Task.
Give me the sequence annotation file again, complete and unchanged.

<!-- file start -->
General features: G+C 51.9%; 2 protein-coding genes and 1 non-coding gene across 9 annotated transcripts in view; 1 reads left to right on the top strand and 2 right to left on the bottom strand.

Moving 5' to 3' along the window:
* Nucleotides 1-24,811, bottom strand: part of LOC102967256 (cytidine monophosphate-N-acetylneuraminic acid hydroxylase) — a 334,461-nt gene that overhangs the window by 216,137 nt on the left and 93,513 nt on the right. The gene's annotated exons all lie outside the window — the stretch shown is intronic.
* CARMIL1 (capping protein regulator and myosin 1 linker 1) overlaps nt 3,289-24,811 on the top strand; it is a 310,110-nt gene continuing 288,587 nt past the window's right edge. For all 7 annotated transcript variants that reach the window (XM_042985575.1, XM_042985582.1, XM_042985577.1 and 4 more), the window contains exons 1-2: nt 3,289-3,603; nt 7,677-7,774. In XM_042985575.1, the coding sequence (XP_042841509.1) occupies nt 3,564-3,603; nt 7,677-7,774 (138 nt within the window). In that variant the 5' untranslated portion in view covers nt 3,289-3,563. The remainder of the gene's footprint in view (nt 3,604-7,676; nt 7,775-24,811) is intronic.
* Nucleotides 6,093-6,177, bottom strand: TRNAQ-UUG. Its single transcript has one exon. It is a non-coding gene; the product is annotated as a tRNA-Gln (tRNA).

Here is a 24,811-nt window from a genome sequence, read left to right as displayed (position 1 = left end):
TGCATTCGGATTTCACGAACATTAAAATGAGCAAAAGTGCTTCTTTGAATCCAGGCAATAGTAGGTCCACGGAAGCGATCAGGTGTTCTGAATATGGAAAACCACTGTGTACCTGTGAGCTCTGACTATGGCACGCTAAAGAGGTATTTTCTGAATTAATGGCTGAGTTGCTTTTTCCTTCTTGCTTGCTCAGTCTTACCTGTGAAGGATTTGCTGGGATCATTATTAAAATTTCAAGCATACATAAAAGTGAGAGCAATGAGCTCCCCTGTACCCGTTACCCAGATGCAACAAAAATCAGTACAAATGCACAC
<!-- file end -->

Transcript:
General features: G+C 51.9%; 2 protein-coding genes and 1 non-coding gene across 9 annotated transcripts in view; 1 reads left to right on the top strand and 2 right to left on the bottom strand.

Moving 5' to 3' along the window:
* Nucleotides 1-24,811, bottom strand: part of LOC102967256 (cytidine monophosphate-N-acetylneuraminic acid hydroxylase) — a 334,461-nt gene that overhangs the window by 216,137 nt on the left and 93,513 nt on the right. The gene's annotated exons all lie outside the window — the stretch shown is intronic.
* CARMIL1 (capping protein regulator and myosin 1 linker 1) overlaps nt 3,289-24,811 on the top strand; it is a 310,110-nt gene continuing 288,587 nt past the window's right edge. For all 7 annotated transcript variants that reach the window (XM_042985575.1, XM_042985582.1, XM_042985577.1 and 4 more), the window contains exons 1-2: nt 3,289-3,603; nt 7,677-7,774. In XM_042985575.1, the coding sequence (XP_042841509.1) occupies nt 3,564-3,603; nt 7,677-7,774 (138 nt within the window). In that variant the 5' untranslated portion in view covers nt 3,289-3,563. The remainder of the gene's footprint in view (nt 3,604-7,676; nt 7,775-24,811) is intronic.
* Nucleotides 6,093-6,177, bottom strand: TRNAQ-UUG. Its single transcript has one exon. It is a non-coding gene; the product is annotated as a tRNA-Gln (tRNA).

Here is a 24,811-nt window from a genome sequence, read left to right as displayed (position 1 = left end):
TGCATTCGGATTTCACGAACATTAAAATGAGCAAAAGTGCTTCTTTGAATCCAGGCAATAGTAGGTCCACGGAAGCGATCAGGTGTTCTGAATATGGAAAACCACTGTGTACCTGTGAGCTCTGACTATGGCACGCTAAAGAGGTATTTTCTGAATTAATGGCTGAGTTGCTTTTTCCTTCTTGCTTGCTCAGTCTTACCTGTGAAGGATTTGCTGGGATCATTATTAAAATTTCAAGCATACATAAAAGTGAGAGCAATGAGCTCCCCTGTACCCGTTACCCAGATGCAACAAAAATCAGTACAAATGCACAC